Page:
Walter has said the derivative rules were the “critical linchpin” of Dodd-Frank because of the “global nature of the market.”

Indeed, says Dennis Kelleher, president and CEO of the Wall Street watchdog group Better Markets. “The CFTC proposed very strong cross-border guidance,” he told Mother Jones. “Even if the CFTC gets all of the other rules correct—if they don’t get the cross-border rules right, then a lot of their other work doesn’t matter.”

Update: After this post was published, a spokesperson for Garrett’s office, Maggie Seidel, got in touch with Mother Jones. She asserted that because the bill “fully and specifically authorizes the SEC and CFTC to regulate” derivatives, if banks are able to dodge strict US regulations in favor of more lax international regulations, the blame would fall on the agencies, not on the bill that Garrett and the other three House members drafted. Kelleher reiterates that the bill “raises hurdles” for the agencies by making it harder for them to label lax international regulations as lax.

Return to the story.

THE TRUTH IS...

what drives Mother Jones' team of 50-plus journalists. The truth is powerful, as evidenced by how hard those with something to hide, or profit to gain, seek to discredit it. The truth, stated boldly and reported meticulously, is what draws so many readers to Mother Jones.

And the truth is, going into the final 4 days of the year we still needed to raise $TK to hit our $350,000 goal and start 2021 on track. It's nerve-wracking, wondering if the big spike we normally see at the end of December is going to be another thing that doesn't go as planned in 2020, or worse, if, now that Donald Trump is set to leave the White House (for longer than a taxpayer-funded golf trip to a property he owns), folks might be pulling back from fighting for the truth and a democracy and think the hard work is done.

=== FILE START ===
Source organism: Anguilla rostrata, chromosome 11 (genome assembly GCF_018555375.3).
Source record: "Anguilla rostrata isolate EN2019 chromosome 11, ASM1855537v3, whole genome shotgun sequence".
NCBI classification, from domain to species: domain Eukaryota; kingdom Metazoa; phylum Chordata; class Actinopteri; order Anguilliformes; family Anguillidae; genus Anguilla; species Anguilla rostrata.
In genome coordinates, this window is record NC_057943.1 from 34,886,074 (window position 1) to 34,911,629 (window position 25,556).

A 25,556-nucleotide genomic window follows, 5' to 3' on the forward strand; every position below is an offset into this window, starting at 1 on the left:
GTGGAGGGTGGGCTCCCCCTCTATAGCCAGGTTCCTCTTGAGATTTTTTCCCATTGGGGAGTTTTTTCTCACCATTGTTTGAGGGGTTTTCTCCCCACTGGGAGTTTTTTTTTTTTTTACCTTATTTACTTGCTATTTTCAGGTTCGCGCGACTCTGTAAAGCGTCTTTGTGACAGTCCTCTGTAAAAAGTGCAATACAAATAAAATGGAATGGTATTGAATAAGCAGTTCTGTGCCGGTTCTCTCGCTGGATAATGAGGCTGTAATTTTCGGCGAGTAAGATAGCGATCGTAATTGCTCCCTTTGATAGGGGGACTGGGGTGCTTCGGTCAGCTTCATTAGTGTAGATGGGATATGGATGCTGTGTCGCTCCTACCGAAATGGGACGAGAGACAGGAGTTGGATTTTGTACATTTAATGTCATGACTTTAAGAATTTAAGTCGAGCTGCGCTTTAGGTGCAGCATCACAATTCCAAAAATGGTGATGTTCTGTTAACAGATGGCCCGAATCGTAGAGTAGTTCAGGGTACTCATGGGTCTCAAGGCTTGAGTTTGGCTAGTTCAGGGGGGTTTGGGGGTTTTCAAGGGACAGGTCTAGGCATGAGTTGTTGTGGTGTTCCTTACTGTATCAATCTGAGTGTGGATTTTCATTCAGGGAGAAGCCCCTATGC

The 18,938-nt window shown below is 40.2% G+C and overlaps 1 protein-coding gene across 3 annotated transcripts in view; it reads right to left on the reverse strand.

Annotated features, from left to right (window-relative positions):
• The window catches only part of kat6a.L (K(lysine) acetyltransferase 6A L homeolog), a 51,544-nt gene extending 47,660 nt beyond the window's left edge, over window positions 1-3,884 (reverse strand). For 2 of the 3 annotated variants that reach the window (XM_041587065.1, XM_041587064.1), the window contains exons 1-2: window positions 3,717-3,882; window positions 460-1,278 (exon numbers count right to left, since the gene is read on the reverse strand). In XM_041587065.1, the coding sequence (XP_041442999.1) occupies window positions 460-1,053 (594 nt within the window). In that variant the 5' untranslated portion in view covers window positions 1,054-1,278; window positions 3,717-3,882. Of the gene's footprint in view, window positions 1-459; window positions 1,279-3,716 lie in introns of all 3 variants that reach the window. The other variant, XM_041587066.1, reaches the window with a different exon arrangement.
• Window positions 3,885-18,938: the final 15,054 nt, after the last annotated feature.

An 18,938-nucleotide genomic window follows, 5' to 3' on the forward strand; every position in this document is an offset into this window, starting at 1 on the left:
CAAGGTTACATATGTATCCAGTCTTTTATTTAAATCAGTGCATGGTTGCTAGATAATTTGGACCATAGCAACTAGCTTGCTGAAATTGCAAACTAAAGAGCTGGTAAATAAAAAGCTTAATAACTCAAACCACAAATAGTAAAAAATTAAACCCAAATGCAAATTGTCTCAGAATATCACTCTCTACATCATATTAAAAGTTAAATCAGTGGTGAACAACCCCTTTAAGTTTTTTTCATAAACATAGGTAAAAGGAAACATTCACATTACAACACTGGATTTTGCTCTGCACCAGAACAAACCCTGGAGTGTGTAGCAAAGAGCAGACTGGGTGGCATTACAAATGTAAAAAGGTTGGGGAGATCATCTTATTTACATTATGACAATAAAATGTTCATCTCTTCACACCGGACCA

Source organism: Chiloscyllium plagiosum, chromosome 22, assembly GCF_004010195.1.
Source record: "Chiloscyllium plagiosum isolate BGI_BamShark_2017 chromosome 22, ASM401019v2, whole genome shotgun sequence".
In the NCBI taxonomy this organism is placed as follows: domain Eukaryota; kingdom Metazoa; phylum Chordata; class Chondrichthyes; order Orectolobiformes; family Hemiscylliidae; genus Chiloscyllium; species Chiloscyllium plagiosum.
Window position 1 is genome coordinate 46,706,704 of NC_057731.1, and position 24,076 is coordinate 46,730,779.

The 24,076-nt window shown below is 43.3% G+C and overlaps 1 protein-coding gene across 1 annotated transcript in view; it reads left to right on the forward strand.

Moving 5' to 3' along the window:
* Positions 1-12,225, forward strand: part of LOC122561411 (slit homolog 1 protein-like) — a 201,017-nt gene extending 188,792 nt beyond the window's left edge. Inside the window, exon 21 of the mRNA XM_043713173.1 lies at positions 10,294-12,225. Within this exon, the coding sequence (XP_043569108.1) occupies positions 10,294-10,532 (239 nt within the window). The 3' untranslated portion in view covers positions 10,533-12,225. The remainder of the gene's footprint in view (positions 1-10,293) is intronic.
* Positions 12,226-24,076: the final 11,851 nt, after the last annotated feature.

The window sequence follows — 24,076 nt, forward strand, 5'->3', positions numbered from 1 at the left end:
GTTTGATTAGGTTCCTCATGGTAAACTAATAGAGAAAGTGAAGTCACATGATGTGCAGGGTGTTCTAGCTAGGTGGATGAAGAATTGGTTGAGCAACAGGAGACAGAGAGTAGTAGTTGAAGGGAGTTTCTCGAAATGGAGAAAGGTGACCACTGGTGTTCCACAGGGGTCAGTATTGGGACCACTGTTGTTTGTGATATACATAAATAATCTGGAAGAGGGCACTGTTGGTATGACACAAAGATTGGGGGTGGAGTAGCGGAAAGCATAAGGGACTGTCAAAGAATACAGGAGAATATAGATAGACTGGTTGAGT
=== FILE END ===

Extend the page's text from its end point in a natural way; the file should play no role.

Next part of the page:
It's not, and if you can right now, please consider a year-end donation to support our team's fearless nonprofit journalism so we can close that big fundraising gap and finish the year strong, ready for all that's ahead in 2021. Whether you can give $5 or $500, it all matters in keeping us charging hard, and we'd be grateful.

payment methods

THE TRUTH IS...

what drives Mother Jones' team of 50-plus journalists. The truth is powerful, as evidenced by how hard those with something to hide, or profit to gain, seek to discredit it. The truth, stated boldly and reported meticulously, is what draws so many readers to Mother Jones.

And the truth is, going into the final 4 days of the year we still needed to raise $TK to hit our $350,000 goal and start 2021 on track. It's nerve-wracking, wondering if the big spike we normally see at the end of December is going to be another thing that doesn't go as planned in 2020, or worse, if, now that Donald Trump is set to leave the White House (for longer than a taxpayer-funded golf trip to a property he owns), folks might be pulling back from fighting for the truth and a democracy and think the hard work is done.

It's not, and if you can right now, please consider a year-end donation to support our team's fearless nonprofit journalism so we can close that big fundraising gap and finish the year strong, ready for all that's ahead in 2021. Whether you can give $5 or $500, it all matters in keeping us charging hard, and we'd be grateful.

payment methods

We Recommend

Latest

Sign up for our free newsletter

Subscribe to the Mother Jones Daily to have our top stories delivered directly to your inbox.

Get our award-winning magazine

Save big on a full year of investigations, ideas, and insights.

Subscribe

Support our journalism

Help Mother Jones' reporters dig deep with a tax-deductible donation.

Donate